Last night I was invited to visit Twitter Canada’s new Toronto office: #nestwarming. It’s a great space on King Street West just east of trendy Liberty Village. and about a 45 minute walk from my office.
Brendan Canning or alt-rock band Broken Social Scene was spinning the tunes at #nestwarming
After capsizing last weekend during #PaddleTheDon I’m back on the saddle/paddle/canoe.
Last week Amber Gero was the guest on the Toronto Mike’d podcast. In my opinion, Toronto Mike (real name Mike Boon – or is it?!) has the top amateur podcast in Toronto. And I use the term amateur to only state that Mike records his podcast from his home and not from a studio. And I’ve also yet to hear a sponsor being mentioned on the show.
Traditionally, one can hear Toronto-centric celebrities on Mike’s show: Mike Hebscher, Humble and Fred, Damain Cox, Elliotte Friedman, and David Marsden to name a few. The conversations are mostly around Toronto Radio and Sports history. It’s like a walk down memory lane from Gen X-ers. I always look forward to Mike’s show and have rarely walked away disappointed. Of the 100+ shows he’s recorded I can only remember Cox and Barb DiGiulio as guests who seemed too guarded.
The Amber Gero show, in my opinion, took Mike’s podcast to a whole new level. If you’re unaware, Amber Gero was fired last year from CFRB in Toronto. She self identifies as a black woman. She also had a few things to get off her chest:
Here are a few reasons why the Amber Gero show is important:
Mike has always been a gracious host. He understands that his guests trust him when they come to his home to be interviewed in the basement studio. Can you imagine if Mike dug up “dirt” on all his guests and asked unfair or even fair but inappropriate questions? Nobody would come back. I remember Mike’s interview with Mike Wilner. Mike was totally respectful of his guest even though he knew that many people dislike Mike Wilner’s personality on the Jays Talk show. Mike’s desire to have entertaining conversations is commendable. Having Amber Gero on the show put not just Amber in the crosshairs of potential employers in radio but it also put Mike’s show in the radar of radio executives (and others) across Toronto. This is the first time I can remember Mike publishing a show that could potentially decrease the amount of talent available for his show. I hope I’m wrong.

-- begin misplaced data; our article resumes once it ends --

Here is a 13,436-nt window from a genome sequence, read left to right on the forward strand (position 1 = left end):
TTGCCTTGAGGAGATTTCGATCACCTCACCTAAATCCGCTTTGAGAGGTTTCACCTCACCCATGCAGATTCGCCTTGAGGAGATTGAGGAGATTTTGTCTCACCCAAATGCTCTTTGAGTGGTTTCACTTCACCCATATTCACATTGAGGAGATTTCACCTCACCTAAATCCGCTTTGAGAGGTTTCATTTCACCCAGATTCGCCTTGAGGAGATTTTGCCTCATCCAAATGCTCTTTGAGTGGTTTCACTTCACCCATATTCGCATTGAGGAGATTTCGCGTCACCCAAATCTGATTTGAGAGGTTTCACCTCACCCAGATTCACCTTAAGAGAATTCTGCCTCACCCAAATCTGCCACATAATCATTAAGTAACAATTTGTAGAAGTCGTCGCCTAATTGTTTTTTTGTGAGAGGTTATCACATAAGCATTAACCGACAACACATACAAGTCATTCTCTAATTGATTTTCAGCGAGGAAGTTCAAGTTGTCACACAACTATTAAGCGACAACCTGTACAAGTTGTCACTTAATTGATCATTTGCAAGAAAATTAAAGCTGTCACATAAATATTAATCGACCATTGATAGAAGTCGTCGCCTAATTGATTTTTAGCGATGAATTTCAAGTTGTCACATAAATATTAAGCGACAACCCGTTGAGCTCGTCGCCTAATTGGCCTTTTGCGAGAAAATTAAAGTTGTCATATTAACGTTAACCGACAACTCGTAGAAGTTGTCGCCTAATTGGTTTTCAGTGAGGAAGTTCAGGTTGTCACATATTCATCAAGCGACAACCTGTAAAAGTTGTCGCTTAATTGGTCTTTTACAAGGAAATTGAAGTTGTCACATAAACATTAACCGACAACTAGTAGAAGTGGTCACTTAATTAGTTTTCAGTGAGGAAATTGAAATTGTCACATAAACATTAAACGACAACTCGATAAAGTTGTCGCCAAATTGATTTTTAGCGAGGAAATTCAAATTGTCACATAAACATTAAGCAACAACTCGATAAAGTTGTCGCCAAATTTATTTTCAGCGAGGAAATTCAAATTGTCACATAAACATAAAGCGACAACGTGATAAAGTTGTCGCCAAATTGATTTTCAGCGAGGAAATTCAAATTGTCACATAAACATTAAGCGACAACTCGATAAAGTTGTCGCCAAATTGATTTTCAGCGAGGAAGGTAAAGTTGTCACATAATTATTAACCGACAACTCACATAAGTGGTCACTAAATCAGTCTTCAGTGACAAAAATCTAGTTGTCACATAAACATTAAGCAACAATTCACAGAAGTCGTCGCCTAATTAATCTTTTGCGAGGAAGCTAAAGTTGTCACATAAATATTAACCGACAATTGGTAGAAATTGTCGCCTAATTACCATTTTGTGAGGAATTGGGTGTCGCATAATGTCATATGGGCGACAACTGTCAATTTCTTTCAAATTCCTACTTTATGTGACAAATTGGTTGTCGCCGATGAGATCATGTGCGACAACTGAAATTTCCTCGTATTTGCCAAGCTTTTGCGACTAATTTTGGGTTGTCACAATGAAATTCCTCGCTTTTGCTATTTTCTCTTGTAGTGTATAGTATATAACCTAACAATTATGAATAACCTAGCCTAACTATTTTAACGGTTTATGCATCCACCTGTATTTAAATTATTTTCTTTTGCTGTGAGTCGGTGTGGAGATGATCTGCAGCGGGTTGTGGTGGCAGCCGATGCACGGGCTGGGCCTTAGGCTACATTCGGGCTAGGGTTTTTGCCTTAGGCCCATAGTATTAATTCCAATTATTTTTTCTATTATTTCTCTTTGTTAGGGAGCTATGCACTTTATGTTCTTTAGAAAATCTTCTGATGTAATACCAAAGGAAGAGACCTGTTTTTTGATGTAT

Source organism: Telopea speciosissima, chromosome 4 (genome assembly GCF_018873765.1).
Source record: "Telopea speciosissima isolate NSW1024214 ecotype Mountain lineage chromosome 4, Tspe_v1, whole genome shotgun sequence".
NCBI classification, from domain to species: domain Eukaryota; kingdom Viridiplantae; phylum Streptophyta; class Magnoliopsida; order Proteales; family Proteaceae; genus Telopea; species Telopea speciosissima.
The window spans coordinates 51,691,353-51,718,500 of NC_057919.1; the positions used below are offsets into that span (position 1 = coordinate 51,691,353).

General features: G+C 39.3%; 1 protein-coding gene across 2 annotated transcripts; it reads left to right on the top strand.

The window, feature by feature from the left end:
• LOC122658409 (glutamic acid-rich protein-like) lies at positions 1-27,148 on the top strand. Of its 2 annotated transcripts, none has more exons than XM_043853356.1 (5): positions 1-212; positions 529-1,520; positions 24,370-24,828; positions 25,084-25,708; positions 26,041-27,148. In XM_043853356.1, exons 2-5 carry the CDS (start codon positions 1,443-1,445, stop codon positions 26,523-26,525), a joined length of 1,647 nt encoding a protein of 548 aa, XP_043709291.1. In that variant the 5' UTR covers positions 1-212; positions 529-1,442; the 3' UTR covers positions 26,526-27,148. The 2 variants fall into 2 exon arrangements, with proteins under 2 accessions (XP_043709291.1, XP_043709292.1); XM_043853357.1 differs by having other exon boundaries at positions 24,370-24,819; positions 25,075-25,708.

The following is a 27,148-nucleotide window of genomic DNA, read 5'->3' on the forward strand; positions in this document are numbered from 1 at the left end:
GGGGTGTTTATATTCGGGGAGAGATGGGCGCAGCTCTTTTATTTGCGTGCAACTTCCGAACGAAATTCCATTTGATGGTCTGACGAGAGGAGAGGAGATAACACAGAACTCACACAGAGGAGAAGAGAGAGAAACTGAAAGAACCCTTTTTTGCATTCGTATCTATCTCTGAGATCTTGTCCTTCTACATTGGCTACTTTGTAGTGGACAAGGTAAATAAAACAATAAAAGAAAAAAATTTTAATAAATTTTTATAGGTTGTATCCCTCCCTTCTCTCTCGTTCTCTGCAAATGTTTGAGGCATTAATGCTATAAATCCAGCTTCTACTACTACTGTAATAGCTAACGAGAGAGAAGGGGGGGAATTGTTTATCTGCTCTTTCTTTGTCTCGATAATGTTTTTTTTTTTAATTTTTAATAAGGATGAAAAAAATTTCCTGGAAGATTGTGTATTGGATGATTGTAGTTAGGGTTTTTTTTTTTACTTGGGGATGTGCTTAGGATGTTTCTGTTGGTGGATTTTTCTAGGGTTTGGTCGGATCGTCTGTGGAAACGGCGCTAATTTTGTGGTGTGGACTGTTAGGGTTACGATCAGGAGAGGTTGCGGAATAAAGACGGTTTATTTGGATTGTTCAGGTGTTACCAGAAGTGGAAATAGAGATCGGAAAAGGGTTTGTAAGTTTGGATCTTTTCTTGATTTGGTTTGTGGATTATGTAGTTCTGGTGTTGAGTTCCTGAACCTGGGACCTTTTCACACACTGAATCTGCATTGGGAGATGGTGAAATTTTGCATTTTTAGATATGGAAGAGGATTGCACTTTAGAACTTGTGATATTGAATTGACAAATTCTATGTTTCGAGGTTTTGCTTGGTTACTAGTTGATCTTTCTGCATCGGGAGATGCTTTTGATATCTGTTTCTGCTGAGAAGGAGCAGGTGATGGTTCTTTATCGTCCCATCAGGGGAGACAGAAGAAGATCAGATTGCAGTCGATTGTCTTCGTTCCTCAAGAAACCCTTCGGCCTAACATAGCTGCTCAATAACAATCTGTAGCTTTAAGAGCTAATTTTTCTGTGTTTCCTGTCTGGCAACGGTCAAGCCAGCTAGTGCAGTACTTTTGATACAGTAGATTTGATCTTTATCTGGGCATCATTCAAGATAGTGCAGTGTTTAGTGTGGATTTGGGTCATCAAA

Although the large majority of Mike’s guests are entertaining, they are mostly men. White men. And Mike actually acknowledged this fact. It was both honest and eye opening. It was honest of Mike to question if he is also part of the problem that Amber talked about. Or if his guests are simply a reflection of the current state of Toronto radio. It’s a conversation I hope executives are having and will do something positive about.
It is possible for independent content producers like Mike (and so many others) to not just produce content but to make a difference.
I hope we are challenging the status quo in Toronto. Toronto (and Canada) is home to immigrants. Everywhere we live, work and play there are people of different ethnic backgrounds, people from different parts of the world and people of different faiths and sexual orientations. We need to embrace this beautiful fact. We need to force the institutions that serve us (government, media, public companies and others) to not just provide products and services we desire but to be a reflection of the society in which they all operate.